The Saudi woman, whose entry into political life some may now celebrate, is still not allowed to drive her car to open the shop that she owns and operates. In a normal situation this would be a natural right that is no less than that of her male compatriot. It can be said that other rights, such as that of political participation, are secondary to this most basic and fundamental right.

Women,whoconstitutehalfofSaudisociety,haveyettoattainrepresentationandpresenceatalevelhigherthanthatofdeputyminister.Saudiwomen,representingthemajorityofgraduatesfromSaudiuniversities - 56.5percent,representonlyfourteenpercentoftheworkforceaccordingtoastudyissuedlastyear.iThesamestudyindicatesthatthenumberofunemployedfemalePhDholdershasreached1 000.Thisexplainsthecruxoftheissue:itisnotamatterofcapabilityandeducationasmuchasitisamatterofwomenhavinglimitedornoprospectsoropportunities.Inotherwords,thestructuresreproducedinthestatedonotattachtheimportancetowomenthatbefitstheirpresenceandcapabilities.

Furthermore, women have not been able to become an effective and capable force with a developed identity and clear strategy. This is for the same reason that they have lacked what their male compatriots lack, the ability to form civic non-governmental associations to support activists, crystallise their efforts and enable the emergence of organised pressure, representation and follow-up, rather than simply monitoring government decisions that are advantageous at times and injurious at others.

These are some of the thorny issues that have accumulated along Saudi women's path, hindering their self-realisation, the imposition of their presence and creative social interaction. This situation was clear to the Saudi government, which tried to mitigate it with political decisions, including the recent one. While recognising this as a step forward, a deeper examination shows that it is unlikely to have a practical positive impact on women in terms of their equality and rights.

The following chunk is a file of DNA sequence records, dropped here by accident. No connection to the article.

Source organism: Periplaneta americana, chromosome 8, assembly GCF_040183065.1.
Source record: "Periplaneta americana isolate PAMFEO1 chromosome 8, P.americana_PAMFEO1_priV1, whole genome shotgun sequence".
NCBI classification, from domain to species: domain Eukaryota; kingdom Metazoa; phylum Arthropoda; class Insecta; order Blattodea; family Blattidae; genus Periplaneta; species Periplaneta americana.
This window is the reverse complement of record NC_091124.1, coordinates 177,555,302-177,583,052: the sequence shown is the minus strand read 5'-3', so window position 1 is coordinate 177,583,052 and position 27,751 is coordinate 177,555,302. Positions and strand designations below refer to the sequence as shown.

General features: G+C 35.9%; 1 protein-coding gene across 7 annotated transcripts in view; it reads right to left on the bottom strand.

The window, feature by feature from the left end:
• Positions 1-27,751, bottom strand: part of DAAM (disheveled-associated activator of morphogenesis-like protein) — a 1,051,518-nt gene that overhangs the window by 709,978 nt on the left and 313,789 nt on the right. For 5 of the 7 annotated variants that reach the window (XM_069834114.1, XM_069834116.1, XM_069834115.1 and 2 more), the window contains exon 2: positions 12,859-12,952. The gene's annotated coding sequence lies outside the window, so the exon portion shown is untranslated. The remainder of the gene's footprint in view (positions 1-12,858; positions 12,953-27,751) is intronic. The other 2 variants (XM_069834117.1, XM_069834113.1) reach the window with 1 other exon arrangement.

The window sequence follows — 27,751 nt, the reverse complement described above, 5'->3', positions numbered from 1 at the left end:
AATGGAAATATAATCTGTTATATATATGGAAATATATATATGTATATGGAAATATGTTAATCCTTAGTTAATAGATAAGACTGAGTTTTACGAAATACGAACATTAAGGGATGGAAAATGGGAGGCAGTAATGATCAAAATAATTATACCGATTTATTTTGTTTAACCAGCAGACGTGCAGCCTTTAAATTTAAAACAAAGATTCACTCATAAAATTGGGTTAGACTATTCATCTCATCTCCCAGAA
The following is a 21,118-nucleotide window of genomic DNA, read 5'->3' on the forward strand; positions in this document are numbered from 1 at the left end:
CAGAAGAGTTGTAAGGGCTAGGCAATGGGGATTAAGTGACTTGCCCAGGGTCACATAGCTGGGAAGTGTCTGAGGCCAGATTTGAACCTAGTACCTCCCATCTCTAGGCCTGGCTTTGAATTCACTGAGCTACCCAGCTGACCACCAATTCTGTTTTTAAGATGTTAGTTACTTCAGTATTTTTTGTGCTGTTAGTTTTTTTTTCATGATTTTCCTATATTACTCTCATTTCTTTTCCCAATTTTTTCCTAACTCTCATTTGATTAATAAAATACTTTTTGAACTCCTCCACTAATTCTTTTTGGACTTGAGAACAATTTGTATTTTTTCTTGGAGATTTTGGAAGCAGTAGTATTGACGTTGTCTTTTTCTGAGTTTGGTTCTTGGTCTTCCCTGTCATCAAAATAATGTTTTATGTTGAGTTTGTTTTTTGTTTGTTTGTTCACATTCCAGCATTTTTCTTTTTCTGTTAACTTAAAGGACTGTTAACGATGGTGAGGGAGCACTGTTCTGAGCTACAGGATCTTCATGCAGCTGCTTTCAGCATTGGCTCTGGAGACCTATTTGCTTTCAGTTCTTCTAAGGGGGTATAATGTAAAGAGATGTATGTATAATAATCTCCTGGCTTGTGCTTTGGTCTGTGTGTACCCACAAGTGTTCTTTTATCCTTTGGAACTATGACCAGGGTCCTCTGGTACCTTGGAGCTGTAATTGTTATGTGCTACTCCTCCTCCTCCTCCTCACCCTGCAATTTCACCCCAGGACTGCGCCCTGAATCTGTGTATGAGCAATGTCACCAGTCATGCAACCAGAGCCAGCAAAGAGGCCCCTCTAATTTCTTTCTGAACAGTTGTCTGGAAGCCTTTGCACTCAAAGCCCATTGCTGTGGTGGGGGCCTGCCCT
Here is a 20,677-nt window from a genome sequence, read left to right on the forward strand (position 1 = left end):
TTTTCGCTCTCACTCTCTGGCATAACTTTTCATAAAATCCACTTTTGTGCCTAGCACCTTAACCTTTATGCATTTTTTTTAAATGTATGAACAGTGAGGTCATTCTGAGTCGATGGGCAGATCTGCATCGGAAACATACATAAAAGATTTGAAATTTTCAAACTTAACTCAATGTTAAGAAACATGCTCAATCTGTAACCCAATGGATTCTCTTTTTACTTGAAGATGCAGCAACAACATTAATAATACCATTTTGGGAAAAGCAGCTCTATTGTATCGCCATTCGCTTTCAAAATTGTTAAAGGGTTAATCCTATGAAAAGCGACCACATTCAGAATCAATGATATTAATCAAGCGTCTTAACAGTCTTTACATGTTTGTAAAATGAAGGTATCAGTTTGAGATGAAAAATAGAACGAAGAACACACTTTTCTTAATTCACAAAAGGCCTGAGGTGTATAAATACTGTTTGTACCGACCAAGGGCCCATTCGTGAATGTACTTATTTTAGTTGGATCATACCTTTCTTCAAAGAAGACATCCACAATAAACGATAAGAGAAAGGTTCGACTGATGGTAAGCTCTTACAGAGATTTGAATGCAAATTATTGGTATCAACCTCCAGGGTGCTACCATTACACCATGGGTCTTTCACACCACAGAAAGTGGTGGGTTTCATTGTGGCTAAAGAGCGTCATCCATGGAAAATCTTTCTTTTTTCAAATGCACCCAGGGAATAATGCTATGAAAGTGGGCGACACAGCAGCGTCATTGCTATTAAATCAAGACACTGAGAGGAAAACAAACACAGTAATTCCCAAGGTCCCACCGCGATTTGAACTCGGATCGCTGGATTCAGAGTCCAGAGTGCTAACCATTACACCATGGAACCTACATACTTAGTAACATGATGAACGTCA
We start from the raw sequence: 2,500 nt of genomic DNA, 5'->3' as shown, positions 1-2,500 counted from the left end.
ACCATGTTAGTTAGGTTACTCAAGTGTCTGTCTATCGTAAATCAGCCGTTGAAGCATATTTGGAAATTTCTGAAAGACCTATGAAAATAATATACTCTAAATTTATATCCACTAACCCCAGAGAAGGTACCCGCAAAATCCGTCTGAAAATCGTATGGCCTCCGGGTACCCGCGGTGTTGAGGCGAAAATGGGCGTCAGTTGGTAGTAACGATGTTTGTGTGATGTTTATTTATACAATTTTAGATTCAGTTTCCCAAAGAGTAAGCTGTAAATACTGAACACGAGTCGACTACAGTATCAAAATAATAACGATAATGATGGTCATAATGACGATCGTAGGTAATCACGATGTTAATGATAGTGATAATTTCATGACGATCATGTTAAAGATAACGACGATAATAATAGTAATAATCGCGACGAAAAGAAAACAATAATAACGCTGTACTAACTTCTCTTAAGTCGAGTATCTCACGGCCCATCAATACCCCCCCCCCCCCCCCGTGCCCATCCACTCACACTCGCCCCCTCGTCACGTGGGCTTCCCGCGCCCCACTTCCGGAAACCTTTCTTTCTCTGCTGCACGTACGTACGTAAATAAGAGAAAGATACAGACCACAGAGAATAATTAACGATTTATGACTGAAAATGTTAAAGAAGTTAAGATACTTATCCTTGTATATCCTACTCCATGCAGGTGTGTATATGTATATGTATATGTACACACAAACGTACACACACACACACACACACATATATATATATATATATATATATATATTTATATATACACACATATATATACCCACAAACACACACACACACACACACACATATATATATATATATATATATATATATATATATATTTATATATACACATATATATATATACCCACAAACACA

Practical impact of the decision

It is unlikely that the decision to include women in the Shura and municipal councils will effect real change on the ground. It comes at a time when women's opportunities have been curtailed, and the space through which to actualise their social and political participation and to capitalise on such decisions is largely absent. The timing of the decision coincided with events that contradicted its symbolic significance and transformative power: the day after the decision was announced, a judge sentenced a woman to be flogged because she drove a car. Commenting on the royal decision, a member of the Council of Senior Ulama, Sheikh Abdullah Al Manee, said women may be allowed to enter to the Shura Council, but would have to sit on another floor of the council chambers, and justice minister Mohammad al-Issa said women's participation in the council would be limited to 'the vote'.

The weakness of the practical impact is to be expected - for two reasons. First, the overall weak position of women in the structures of social and political organisation in the state, and, second, the fact that the popular and cultural attitude in Saudi Arabia towards the Shura and municipal councils is one that dismisses these bodies as non-independent ornamental bodies with no binding legislative authority.